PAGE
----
Try to imagine life without software as a service (SaaS). It’s really hard to do, given how much all of us –businesses, organizations and individuals – rely upon these cloud applications services nearly every day.
The more dependent we have become upon SaaS apps, the more important it is to be aware of their liabilities. That was the point of this previous article. One of the areas I mentioned there — security, governance and compliance — deserves a closer look. Life without SaaS may be farfetched, but it’s easy to picture at least one, in a landscape of many apps, being compromised or running afoul of rules and regulations.
We are all CISOs now
Most users of Office 365 or SalesForce or Slack, or any other SaaS app, engage via the software to get their work done. But they also generally have control – and lot of control in some cases – over settings. Something that would have been previously handled by an IT Admin. They also might have influenced, or have even made, the decision to sign up for an app in the first place.
In other words, in addition to using SaaS apps, end users have also assumed roles in assessing and administering them. This shows how the “democratization of IT” has not only put technology into more hands, but it has also expanded responsibilities. In many ways, we all need to be virtual CIOs now, if not virtual CISOs.
In the remainder of this article, I will raise some basic questions about the security of SaaS apps. In particular, authentication, encryption and administration. In a follow-up article, I will discuss the security profile of SaaS companies and more about their own infrastructure.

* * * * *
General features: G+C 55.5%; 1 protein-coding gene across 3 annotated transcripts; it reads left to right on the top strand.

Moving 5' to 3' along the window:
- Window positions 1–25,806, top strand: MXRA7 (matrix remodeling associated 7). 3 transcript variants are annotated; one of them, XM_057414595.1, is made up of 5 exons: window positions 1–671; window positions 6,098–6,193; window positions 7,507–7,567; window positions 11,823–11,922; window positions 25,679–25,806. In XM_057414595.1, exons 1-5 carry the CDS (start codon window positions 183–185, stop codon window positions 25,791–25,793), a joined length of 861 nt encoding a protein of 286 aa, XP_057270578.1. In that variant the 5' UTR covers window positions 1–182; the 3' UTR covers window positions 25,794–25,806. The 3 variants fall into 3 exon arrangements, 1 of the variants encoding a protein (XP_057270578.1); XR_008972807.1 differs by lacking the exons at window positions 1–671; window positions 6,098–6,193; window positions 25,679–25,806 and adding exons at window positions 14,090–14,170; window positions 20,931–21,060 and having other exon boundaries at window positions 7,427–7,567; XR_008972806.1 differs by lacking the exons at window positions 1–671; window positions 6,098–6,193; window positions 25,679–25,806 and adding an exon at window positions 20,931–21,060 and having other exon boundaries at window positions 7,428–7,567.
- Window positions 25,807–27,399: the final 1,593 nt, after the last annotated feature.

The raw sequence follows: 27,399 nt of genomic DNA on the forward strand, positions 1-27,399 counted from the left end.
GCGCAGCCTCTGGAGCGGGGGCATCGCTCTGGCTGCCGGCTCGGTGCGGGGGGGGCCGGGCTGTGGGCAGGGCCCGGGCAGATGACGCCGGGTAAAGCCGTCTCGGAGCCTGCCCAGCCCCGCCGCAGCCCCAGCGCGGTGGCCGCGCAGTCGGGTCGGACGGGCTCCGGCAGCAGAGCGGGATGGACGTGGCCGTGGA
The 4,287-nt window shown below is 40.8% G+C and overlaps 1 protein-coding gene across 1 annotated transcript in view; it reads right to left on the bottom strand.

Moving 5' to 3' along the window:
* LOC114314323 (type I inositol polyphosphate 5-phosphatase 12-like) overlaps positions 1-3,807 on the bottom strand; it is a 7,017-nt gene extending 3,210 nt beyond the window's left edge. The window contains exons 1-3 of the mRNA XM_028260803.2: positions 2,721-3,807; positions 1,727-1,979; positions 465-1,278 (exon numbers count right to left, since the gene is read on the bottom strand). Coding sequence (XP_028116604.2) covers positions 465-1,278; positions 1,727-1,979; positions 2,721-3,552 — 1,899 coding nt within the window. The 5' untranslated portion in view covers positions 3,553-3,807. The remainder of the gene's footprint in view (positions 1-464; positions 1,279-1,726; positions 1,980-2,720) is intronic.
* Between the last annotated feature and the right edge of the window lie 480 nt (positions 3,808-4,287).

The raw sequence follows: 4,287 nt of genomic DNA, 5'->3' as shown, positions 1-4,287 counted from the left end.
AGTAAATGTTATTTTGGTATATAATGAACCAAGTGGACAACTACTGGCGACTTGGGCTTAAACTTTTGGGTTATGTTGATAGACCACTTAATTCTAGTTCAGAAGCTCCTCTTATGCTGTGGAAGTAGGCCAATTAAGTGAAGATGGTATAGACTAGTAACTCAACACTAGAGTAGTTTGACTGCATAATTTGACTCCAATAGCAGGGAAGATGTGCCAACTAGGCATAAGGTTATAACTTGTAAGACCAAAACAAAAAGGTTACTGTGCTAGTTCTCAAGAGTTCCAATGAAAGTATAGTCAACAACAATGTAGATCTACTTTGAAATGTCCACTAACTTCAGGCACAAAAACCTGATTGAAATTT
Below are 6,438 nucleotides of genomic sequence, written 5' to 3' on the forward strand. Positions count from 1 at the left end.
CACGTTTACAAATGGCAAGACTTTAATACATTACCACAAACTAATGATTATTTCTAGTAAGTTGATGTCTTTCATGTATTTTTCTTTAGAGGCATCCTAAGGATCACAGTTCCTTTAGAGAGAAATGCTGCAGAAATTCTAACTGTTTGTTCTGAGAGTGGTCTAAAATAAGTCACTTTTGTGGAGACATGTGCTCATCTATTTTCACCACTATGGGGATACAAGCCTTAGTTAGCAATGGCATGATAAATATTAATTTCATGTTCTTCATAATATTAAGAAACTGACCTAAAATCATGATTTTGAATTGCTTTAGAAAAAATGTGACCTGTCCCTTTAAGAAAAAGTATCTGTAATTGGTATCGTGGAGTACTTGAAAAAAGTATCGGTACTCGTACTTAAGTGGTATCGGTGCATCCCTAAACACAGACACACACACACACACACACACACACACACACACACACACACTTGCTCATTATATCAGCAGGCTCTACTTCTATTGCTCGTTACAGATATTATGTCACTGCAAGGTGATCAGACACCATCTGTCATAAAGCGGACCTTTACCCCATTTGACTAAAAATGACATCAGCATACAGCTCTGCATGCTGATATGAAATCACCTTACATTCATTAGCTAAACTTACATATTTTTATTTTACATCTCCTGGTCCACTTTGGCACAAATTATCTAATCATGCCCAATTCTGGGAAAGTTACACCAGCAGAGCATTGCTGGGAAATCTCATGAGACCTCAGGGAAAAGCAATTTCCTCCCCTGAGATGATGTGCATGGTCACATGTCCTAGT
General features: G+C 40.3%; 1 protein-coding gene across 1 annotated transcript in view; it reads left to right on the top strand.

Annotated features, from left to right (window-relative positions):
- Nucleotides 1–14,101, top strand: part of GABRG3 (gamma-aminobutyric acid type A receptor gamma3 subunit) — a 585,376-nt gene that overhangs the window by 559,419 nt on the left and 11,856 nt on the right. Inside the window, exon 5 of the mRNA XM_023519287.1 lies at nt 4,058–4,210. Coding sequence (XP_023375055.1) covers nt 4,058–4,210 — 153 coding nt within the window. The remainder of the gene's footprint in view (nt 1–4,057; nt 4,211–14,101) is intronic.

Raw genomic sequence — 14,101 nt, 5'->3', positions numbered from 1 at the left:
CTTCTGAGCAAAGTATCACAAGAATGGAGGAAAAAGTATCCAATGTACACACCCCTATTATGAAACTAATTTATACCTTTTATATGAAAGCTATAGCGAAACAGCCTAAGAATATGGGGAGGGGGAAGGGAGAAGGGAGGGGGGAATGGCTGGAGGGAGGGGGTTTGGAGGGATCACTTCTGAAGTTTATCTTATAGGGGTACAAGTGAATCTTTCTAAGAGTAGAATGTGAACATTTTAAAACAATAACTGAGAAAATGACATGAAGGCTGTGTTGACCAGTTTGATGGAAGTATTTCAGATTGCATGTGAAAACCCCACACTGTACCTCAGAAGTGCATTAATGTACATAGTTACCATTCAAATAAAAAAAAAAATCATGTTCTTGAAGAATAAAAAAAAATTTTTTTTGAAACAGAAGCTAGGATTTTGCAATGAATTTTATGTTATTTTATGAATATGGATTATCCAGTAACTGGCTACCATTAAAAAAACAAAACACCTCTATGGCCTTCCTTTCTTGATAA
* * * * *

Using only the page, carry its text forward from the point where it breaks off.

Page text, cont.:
The SaaS security topic closest to end users is passwords and authentication, but the challenges are numerous. Users not only continue to be careless; they have reason to be confused. For example, it turns out the original rules around creating a secure password no longer apply. The man behind that standard now “regrets wasting your time.”
Password managers can be a good way to create and manage long passwords, which are now recommended, although it does not inspire confidence to know that at least one leading provider of this service has been hacked. In any case, no one contends that passwords alone suffice.
Two-factor authentication (2FA) uses a second step, commonly sending a validation code to a separate device. But there is some debate about how best to implement this approach. The U.S. Government, for instance, discourages the use of SMS for authentication.
Then there are additional factors, such as biometrics (see Windows Hello in Windows 10) or geographical markers, which can reinforce authentication and trigger alerts for anomalous log-in activity. Strong authentication is also associated with encrypted channels, hashed passwords, event monitoring and other advanced techniques.
So what kind of authentication does your SaaS provider use? Two or more factors? Do they enhance password security in other ways? How do they facilitate single-sign on (SSO), or federated authentication, to multiple applications?
Encrypting and protecting data
Another area of concern is what happens once you – and your data – are engaged with an app. So how does your SaaS provider handle data in-transit, in-use and at-rest?